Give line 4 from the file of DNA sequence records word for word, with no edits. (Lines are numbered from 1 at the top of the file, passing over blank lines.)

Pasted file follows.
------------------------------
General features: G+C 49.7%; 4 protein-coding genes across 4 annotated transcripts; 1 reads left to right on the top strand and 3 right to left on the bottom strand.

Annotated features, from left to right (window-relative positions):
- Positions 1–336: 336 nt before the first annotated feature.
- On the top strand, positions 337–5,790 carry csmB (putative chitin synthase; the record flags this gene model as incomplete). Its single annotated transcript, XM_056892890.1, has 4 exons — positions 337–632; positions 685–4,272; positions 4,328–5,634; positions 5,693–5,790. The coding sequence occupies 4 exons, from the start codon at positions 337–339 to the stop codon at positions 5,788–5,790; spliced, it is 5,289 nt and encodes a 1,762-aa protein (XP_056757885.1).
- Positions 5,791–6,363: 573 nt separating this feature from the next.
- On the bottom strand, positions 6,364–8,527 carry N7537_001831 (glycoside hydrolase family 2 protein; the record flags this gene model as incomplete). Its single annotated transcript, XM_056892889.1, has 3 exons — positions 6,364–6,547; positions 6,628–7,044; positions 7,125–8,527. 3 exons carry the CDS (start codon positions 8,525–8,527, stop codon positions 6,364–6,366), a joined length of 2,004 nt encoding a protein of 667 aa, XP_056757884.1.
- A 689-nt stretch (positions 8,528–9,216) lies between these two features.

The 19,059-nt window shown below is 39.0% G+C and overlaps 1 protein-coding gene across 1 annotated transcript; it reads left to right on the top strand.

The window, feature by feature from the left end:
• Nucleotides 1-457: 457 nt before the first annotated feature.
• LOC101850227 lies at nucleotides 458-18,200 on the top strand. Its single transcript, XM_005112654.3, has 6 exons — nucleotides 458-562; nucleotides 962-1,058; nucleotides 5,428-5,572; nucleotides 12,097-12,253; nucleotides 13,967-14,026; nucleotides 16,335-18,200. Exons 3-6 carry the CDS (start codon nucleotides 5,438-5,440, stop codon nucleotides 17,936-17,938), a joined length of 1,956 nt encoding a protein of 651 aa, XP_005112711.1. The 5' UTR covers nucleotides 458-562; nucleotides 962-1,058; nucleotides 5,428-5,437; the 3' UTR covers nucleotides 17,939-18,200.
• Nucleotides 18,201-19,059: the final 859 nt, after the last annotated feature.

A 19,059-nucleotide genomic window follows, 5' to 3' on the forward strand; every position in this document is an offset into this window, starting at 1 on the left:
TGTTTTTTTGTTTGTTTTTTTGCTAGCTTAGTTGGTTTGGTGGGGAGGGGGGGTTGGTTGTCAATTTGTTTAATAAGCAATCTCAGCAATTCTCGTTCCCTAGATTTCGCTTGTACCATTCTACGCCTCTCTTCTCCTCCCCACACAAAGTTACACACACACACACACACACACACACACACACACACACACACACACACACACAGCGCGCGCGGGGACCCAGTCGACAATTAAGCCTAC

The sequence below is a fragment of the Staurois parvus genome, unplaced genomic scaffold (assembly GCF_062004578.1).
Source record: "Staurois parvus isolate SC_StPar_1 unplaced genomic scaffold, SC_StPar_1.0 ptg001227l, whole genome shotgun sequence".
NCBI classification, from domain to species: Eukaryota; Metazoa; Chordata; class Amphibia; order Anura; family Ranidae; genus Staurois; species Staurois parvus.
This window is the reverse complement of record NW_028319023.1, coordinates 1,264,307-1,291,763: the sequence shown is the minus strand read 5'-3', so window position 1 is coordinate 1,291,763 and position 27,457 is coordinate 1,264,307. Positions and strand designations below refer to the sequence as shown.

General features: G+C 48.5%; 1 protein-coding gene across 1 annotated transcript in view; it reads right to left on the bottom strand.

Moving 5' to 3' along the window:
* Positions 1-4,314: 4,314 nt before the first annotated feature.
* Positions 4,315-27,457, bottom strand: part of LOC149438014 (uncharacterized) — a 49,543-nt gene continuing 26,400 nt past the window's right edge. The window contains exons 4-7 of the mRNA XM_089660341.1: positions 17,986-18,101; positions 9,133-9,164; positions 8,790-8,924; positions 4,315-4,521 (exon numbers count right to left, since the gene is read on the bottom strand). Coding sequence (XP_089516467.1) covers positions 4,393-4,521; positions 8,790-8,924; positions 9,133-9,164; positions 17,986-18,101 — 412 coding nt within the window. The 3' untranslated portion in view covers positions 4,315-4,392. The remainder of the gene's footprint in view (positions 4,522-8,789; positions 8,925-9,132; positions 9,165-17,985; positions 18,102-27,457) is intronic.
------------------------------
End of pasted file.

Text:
- On the top strand, positions 337–5,790 carry csmB (putative chitin synthase; the record flags this gene model as incomplete). Its single annotated transcript, XM_056892890.1, has 4 exons — positions 337–632; positions 685–4,272; positions 4,328–5,634; positions 5,693–5,790. The coding sequence occupies 4 exons, from the start codon at positions 337–339 to the stop codon at positions 5,788–5,790; spliced, it is 5,289 nt and encodes a 1,762-aa protein (XP_056757885.1).